Thursday, July 21, 2016

Book Review: "Watership Down" by Richard Adams

An entertaining summer read! If you've read and enjoyed Kenneth Grahame's The Wind in the Willows, you'd enjoy this one too.

It's hard not to admire the rabbits described in the book. With only a few exceptions, they are all loyal to and caring about their community; they are compassionate, cooperative, considerate, tenacious in face of hardships and creative in their struggles to survive. Living under constant stress and circumstantial perils, these vulnerable creatures never give up hope for a better tomorrow.

"Rabbits (says Mr. Lockley) are like human beings in many ways. One of these is certainly their staunch ability to withstand disaster and to let the stream of their life carry them along, past reaches of terror and loss. They have a certain quality which it would not be accurate to describe as callousness or indifference. It is, rather, a blessedly circumscribed imagination and an intuitive feeling that Life is Now. A foraging wild creature, intent above all upon survival, is as strong as the grass."

Richard Adams declares that he drew much information about rabbits from R. M. Lockley's The Private Life of the Rabbit.

Being one born in the Year of the Rabbit, I have a natural liking for rabbits.

Wednesday, July 13, 2016

My Historical Epic, Jin Yong's Novels & Chinese History

As an eleven-year-old kid, I found the world a depressing place. Always wearing blue-rimmed glasses and a less-than-bright expression, I was never a teacher’s favorite. Nor was I ever the apple of any adult’s eye, being the glum mute I was among children. Awkward might have been an apt description of my disposition. The thing is, in my juvenile mind, the adults were equally boring and dull. They all seemed to wear masks and never spoke from their hearts. Or else they spent their time bickering over trivialities. At home, my only defense was to play deaf and dumb. That summer though, to my absolute delight, I finally found my way of escape.

Like in previous years, my mother took me and my siblings to my maternal uncle’s home to spend our month-long summer vacation. It was something that I always eagerly looked forward to, as I loved spending time with my five cousins, especially Fatty and Big Eyes, who were about my age. Fatty is a natural sketcher and Big Eyes is a great storyteller. Before we arrived, they had discovered a second-hand book hawker just across the street, who had a large collection of Jin Yong’s martial arts and chivalry novels that he would lend to kids for a pittance.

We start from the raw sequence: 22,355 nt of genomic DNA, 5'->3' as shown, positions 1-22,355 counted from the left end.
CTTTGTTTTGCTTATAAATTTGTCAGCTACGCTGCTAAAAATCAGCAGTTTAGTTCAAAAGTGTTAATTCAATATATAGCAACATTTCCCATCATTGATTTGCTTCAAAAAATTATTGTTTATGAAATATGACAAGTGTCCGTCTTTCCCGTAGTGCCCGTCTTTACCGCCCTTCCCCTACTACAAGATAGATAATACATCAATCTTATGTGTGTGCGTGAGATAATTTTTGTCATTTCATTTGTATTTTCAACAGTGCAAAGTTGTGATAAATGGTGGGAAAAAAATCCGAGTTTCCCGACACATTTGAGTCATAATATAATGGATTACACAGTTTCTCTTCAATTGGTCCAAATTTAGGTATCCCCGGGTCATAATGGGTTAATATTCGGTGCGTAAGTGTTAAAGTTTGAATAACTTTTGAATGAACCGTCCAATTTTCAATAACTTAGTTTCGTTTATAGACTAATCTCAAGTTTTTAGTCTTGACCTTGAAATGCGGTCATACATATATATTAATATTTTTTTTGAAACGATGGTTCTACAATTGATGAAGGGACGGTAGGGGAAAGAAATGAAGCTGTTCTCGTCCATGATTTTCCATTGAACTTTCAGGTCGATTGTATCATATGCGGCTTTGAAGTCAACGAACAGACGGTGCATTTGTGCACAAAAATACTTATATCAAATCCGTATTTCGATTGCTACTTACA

For the rest of my summer holidays and the following summer, characters like Chen Jialuo (陳家洛), Fragrant Princess (香香公主), Guo Jing (郭靖), Huang Rong (黄蓉), Yang Guo (楊過), Xiaolongnu (小龍女) etc., together with their heartrending romances, thrilling ventures and moral values, found their way to my heart and were imprinted on my memory. Fatty, Big Eyes, my sister and I would often turn ourselves into those characters when we engaged in our favorite game: role-playing. Strangely, life became more bearable after those two summers, as I let the fantasyland in the novels become my soothing sanctum. Even as of this day, it still lurks in my literary consciousness and stands ready to stoke the fire of my imagination in my own creative writing.

To digress, I find it a pity that presently only two of Jin Yong’s novels are available in quality English translation on Amazon, and they are: “The Book and the Sword” (書劍恩仇錄) and “The Deer and the Cauldron” (鹿鼎記). Unfortunately no digital versions are listed; otherwise the books could’ve reached a wider audience.

Through reading novels like “The Legend of the Condor Heroes” (射雕英雄傳)+ “Return of the Condor Heroes” (神雕俠侶)+ “The Heaven Sword and Dragon Saber” (倚天屠龍劍) (this trilogy is set in the Southern Song and Jin Dynasty - 12th & 13th century), “The Book and the Sword” (書劍恩仇錄) (set in Qianlong Emperor’s era - 18th century) and “The Deer and the Cauldron” (鹿鼎記) (set in Kangxi Emperor’s era - 17th century), I was accidentally initiated into Chinese dynastic history in my primary school days. In my high school years, Chinese History continued to fascinate me and became one of my favorite subjects.

In the last couple of years, while writing my first historical epic, which is set in the epoch straddling end-of-Ming and start-of-Qing (17th century), research work has rekindled my passion in Chinese History. This period is interesting in that it is branded by some of the most critical and vicious battles fought near the Great Wall of China and inside China proper, and defined by some of the most riveting love stories in and around the Qing Imperial Court.

Now that the last round of rewriting and editing is finally finished and the script is awaiting its publishing fate, I am thinking that re-reading Jin Yong’s novels may be a good way to let ideas spawn for my next historical novel.

Wednesday, July 6, 2016

Book Review - "The Trial" by Franz Kafka

This novel is a bleak parody of the legal system, or bureaucracy in general, or even life itself, depending on the reader's interpretation. The shadow of Fyodor Dostoyevsky's Crime and Punishment does hover above this novel with its philosophical metaphors.

It is said that the description of the protagonist's bizarre experiences with the law was inspired by an actual legal case in which Kafka was involved in. I don't doubt that absurdities of the strangest kind did and still do exist even in democratic countries, let alone authoritarian regimes.

On the whole, I didn't enjoy this novel quite as much as I did The Metamorphosis. The writing seems to drone on and on. None of the characters moves me. Hence 3 stars. I do feel bad about giving a classic 3 stars though.

Thursday, June 23, 2016

Book Review - "Unless" by Carol Shields